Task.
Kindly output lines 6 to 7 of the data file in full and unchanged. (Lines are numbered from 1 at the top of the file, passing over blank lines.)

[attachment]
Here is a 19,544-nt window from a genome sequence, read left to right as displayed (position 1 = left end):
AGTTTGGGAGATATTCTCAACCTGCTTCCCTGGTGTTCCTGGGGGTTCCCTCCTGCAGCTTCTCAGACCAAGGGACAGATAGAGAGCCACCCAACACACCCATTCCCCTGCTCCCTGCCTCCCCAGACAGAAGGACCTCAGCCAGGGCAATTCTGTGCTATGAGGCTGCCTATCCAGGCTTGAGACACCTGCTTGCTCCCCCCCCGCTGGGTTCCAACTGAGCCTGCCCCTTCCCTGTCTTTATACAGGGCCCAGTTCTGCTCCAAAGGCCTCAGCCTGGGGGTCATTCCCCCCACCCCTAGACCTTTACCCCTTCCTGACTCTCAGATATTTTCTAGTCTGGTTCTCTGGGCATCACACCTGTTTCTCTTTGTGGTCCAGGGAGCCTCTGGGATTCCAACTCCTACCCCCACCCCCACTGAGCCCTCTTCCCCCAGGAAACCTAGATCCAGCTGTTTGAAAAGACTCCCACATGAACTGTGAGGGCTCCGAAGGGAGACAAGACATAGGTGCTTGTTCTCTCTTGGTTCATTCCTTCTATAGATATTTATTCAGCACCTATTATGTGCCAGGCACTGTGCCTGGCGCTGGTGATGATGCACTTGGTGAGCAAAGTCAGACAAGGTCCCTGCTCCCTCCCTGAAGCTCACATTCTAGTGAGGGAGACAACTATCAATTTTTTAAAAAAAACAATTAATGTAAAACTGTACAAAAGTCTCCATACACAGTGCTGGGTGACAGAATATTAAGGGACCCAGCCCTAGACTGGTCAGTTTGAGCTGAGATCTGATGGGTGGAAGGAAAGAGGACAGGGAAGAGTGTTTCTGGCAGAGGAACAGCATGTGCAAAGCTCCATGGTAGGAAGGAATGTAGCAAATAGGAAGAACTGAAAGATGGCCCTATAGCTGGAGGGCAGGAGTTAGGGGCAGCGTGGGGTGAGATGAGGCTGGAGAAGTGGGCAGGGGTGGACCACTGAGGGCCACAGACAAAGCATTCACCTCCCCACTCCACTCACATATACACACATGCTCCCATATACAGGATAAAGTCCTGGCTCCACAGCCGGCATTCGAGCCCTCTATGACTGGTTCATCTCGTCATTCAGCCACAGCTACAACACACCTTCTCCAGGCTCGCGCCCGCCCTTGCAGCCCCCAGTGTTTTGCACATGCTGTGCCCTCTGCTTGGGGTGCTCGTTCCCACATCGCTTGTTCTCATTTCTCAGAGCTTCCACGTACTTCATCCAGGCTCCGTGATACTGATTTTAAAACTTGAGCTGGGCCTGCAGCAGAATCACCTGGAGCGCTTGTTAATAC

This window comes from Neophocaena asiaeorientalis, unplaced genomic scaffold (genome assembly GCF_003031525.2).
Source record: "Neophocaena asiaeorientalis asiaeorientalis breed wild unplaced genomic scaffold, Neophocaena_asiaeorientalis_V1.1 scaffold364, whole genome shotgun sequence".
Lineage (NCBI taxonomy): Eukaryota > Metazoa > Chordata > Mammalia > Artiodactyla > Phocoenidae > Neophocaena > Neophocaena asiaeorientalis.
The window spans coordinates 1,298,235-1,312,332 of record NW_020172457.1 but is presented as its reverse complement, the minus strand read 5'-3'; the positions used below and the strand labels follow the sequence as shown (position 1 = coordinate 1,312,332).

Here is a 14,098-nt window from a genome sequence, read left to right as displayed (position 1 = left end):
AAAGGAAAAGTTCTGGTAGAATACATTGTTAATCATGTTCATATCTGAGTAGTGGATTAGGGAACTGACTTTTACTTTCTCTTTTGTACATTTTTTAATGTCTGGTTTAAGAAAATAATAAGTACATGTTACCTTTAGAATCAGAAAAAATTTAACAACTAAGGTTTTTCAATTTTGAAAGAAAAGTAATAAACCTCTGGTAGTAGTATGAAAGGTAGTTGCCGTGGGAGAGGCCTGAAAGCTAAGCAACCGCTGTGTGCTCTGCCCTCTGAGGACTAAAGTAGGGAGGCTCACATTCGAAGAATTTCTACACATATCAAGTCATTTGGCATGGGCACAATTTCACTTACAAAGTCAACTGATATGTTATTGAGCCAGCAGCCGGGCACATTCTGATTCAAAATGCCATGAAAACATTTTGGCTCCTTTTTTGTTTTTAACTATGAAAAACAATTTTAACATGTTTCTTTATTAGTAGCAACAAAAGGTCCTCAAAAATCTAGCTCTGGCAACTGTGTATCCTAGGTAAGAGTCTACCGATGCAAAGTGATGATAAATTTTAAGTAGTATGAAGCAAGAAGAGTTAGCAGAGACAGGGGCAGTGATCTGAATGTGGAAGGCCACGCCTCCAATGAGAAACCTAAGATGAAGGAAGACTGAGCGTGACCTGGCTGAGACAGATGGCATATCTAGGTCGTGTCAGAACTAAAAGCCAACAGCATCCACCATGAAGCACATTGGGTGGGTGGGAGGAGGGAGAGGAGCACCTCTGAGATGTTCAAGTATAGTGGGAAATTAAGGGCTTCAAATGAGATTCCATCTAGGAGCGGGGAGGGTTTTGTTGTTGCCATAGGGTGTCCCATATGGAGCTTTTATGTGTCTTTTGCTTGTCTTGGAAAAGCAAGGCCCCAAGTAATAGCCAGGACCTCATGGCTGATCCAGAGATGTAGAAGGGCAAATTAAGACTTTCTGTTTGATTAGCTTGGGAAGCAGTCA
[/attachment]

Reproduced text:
The window spans coordinates 1,298,235-1,312,332 of record NW_020172457.1 but is presented as its reverse complement, the minus strand read 5'-3'; the positions used below and the strand labels follow the sequence as shown (position 1 = coordinate 1,312,332).

Here is a 14,098-nt window from a genome sequence, read left to right as displayed (position 1 = left end):